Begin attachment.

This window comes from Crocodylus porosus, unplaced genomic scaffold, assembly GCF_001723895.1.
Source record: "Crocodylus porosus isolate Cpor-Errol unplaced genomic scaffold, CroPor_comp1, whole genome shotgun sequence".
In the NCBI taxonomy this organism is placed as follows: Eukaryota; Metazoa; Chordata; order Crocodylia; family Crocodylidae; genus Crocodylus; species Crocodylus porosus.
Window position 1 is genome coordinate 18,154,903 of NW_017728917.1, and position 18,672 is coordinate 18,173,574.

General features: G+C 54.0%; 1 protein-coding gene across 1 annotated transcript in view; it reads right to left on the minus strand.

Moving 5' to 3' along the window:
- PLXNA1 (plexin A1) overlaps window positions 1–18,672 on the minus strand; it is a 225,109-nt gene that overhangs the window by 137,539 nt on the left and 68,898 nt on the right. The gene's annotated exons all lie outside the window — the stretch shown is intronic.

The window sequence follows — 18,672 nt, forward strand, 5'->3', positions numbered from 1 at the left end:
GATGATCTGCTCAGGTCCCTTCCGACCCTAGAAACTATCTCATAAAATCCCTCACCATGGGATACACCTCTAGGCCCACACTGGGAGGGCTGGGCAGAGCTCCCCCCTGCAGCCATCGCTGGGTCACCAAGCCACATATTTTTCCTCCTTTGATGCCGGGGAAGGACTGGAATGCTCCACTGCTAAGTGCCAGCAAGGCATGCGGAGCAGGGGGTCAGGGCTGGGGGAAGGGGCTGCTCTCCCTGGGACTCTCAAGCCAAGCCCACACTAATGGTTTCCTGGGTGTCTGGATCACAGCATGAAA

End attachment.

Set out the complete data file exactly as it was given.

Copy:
This window comes from Crocodylus porosus, unplaced genomic scaffold, assembly GCF_001723895.1.
Source record: "Crocodylus porosus isolate Cpor-Errol unplaced genomic scaffold, CroPor_comp1, whole genome shotgun sequence".
In the NCBI taxonomy this organism is placed as follows: Eukaryota; Metazoa; Chordata; order Crocodylia; family Crocodylidae; genus Crocodylus; species Crocodylus porosus.
Window position 1 is genome coordinate 18,154,903 of NW_017728917.1, and position 18,672 is coordinate 18,173,574.

General features: G+C 54.0%; 1 protein-coding gene across 1 annotated transcript in view; it reads right to left on the minus strand.

Moving 5' to 3' along the window:
- PLXNA1 (plexin A1) overlaps window positions 1–18,672 on the minus strand; it is a 225,109-nt gene that overhangs the window by 137,539 nt on the left and 68,898 nt on the right. The gene's annotated exons all lie outside the window — the stretch shown is intronic.

The window sequence follows — 18,672 nt, forward strand, 5'->3', positions numbered from 1 at the left end:
GATGATCTGCTCAGGTCCCTTCCGACCCTAGAAACTATCTCATAAAATCCCTCACCATGGGATACACCTCTAGGCCCACACTGGGAGGGCTGGGCAGAGCTCCCCCCTGCAGCCATCGCTGGGTCACCAAGCCACATATTTTTCCTCCTTTGATGCCGGGGAAGGACTGGAATGCTCCACTGCTAAGTGCCAGCAAGGCATGCGGAGCAGGGGGTCAGGGCTGGGGGAAGGGGCTGCTCTCCCTGGGACTCTCAAGCCAAGCCCACACTAATGGTTTCCTGGGTGTCTGGATCACAGCATGAAA